For those of us who are on the go, a featured dubbed "Shared Family Calendars" can help people stay connected. Family and friends who choose to "subscribe" to a calendar will receive automated updates on events that can be synched to Palm and Pocket PC PDA’s. There is also said to be off-line updating.
A Flurry of Features
New AOL TopSpeed Web acceleration technology revs up connection speeds for both high speed and dial-up users. If a connection is dropped or interrupted, TopSpeed will automatically resume the session.
Other features include 3D "SuperBuddy" Icons for AOL's Instant Messenger service. Further bolstering AOL's IM services, a new addition called IM Picture Sharing permits subscribers to instantly share digital images through AIM or AOL Mail services – making the phrase you've got pictures more contemporary in the face of real time communications. As with past implementations of photo-sharing, users have one centralized location to store pictures.
New storage options increase maximum email storage capacity to 20 megabytes per Screen Name – a total of 140 over all.
Saving the best for last, AOL 9 has dived headlong into the blogging craze. New to 9.0, AOL Journals is the caretaker for member photos, thoughts, or even travelogues. AOL Journals is integrated with the new Picture Finder feature for blanketing text entries with individual photos and albums.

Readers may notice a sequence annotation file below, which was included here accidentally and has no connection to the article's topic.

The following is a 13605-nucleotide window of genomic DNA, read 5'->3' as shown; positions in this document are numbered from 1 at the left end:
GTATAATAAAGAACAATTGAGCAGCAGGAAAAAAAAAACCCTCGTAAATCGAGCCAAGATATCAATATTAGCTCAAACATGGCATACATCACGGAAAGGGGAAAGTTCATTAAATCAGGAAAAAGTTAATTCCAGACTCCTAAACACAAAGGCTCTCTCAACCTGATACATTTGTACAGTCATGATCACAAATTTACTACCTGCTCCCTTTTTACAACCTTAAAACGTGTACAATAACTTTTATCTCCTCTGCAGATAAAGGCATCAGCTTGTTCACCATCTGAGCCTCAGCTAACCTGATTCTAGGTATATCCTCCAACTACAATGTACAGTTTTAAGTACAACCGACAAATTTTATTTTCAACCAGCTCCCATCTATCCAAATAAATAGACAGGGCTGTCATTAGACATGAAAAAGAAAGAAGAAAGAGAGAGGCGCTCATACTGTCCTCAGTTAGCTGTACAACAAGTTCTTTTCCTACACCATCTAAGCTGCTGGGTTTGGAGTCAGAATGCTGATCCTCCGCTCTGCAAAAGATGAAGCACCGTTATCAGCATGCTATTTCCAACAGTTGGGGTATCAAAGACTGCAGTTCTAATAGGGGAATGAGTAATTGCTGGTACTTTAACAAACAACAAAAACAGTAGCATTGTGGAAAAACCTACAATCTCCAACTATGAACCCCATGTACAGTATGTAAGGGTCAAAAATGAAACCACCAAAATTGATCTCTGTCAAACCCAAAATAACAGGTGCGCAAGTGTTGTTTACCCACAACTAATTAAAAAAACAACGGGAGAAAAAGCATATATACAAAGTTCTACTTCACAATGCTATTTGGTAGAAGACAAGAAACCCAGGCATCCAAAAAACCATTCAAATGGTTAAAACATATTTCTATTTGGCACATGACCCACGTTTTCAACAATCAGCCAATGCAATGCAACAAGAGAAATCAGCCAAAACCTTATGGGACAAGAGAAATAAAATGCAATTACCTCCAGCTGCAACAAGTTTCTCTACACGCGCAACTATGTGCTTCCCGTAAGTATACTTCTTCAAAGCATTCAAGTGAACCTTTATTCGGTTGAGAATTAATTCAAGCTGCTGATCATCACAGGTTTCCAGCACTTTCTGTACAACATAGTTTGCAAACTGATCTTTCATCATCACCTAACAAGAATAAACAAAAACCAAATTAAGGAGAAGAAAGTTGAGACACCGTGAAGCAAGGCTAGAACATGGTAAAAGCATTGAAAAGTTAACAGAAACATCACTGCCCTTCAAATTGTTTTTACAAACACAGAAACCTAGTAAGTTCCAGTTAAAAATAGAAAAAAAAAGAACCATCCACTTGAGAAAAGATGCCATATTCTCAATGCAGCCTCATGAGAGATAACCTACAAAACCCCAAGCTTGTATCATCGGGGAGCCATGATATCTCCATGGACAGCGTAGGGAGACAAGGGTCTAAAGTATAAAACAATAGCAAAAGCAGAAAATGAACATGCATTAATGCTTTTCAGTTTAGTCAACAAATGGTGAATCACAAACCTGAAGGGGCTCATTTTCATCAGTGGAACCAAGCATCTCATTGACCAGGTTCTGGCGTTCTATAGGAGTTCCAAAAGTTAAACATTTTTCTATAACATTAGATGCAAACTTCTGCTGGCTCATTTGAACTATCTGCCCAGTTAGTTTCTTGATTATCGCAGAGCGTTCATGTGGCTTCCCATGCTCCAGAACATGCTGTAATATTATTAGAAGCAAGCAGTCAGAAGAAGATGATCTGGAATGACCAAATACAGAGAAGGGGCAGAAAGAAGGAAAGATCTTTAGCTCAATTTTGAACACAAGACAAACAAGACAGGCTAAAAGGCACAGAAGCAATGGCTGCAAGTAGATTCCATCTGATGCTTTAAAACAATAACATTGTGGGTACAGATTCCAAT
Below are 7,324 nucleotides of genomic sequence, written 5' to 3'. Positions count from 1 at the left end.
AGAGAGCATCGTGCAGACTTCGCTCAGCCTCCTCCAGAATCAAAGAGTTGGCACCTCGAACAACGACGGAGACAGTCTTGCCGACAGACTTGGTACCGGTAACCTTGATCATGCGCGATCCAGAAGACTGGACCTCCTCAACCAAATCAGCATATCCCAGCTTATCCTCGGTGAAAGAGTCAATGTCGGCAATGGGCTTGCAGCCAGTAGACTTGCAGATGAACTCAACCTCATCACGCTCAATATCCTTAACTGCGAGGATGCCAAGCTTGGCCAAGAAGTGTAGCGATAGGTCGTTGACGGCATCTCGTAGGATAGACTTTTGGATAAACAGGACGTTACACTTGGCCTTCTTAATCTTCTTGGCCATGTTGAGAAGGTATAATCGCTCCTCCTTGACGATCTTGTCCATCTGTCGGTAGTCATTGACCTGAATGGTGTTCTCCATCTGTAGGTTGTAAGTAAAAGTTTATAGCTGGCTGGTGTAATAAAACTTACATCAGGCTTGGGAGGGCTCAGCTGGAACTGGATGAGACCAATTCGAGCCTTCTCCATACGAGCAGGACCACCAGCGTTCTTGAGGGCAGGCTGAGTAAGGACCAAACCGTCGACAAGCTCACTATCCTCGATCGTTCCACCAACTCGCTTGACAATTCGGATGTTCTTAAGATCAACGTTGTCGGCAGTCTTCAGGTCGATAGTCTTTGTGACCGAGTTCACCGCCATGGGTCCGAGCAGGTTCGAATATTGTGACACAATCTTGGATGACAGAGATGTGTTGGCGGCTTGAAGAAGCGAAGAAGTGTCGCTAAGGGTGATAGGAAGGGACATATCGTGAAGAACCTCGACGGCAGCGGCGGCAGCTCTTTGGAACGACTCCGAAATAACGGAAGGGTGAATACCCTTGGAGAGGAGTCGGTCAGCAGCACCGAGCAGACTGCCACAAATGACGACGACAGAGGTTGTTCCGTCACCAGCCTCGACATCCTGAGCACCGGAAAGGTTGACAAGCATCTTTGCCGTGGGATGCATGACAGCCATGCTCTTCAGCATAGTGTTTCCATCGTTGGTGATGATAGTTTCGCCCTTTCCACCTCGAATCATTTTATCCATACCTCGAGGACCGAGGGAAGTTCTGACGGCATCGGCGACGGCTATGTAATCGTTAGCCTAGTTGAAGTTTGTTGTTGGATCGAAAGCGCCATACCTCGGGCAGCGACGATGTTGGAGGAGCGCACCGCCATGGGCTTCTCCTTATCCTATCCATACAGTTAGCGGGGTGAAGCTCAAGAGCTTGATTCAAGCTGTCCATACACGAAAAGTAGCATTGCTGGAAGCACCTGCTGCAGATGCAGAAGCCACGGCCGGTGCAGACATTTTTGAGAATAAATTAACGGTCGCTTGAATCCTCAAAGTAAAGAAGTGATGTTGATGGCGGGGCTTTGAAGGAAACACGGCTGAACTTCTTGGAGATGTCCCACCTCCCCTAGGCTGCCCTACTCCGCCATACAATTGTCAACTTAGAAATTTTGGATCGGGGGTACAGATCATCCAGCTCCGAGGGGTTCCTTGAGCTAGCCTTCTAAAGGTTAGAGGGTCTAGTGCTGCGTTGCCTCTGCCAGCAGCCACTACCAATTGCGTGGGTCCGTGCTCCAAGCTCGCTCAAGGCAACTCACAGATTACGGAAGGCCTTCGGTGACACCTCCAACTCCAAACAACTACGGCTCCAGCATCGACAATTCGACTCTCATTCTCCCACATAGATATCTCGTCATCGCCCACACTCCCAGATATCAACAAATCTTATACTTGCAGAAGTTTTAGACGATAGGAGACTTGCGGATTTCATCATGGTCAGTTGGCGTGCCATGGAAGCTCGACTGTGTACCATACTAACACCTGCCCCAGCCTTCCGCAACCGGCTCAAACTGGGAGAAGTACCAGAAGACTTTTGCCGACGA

Running the Broadband Gauntlet
This release of AOL for Broadband comes on the heels of last week’s revelation that AOL has hemorrhaged 846,000 narrowband subscribers in the past quarter. Microsoft's MSN has also experienced similar losses to its dial-up user base; as both companies have long been thought of as traditional old-horse ISPs.
To counter this trend, AOL for Broadband offers customers added incentives such as on-demand and exclusive programming from the Time Warner brand treasure chest. Broadband subscribers have VIP access to original news, sports, entertainment, and music content. For music lovers, over 175 channels are available through Radio@AOL, and special recording sessions are accessible through Sessions@AOL.
Showcasing its spotlight on Broadband services, executive Kevin Conroy was recently tapped as the new COO of AOL for Broadband.
Summing up the release, Jon Miller, AOL's Chairman and CEO, said: "Our members told us exactly what they want in their AOL service and AOL 9.0 Optimized was built in response. No matter how members and their families connect to the AOL service - whether by dial-up or by adding the AOL for Broadband service to a basic high-speed connection - this upgrade will allow each person to create the online world that they want."
MSN 9 is expected for a fall release to bring MSN up to parity with AOL's version number. Both companies offer bring your own broadband (BYOB) for a reduced rate in comparison to their dial-up access.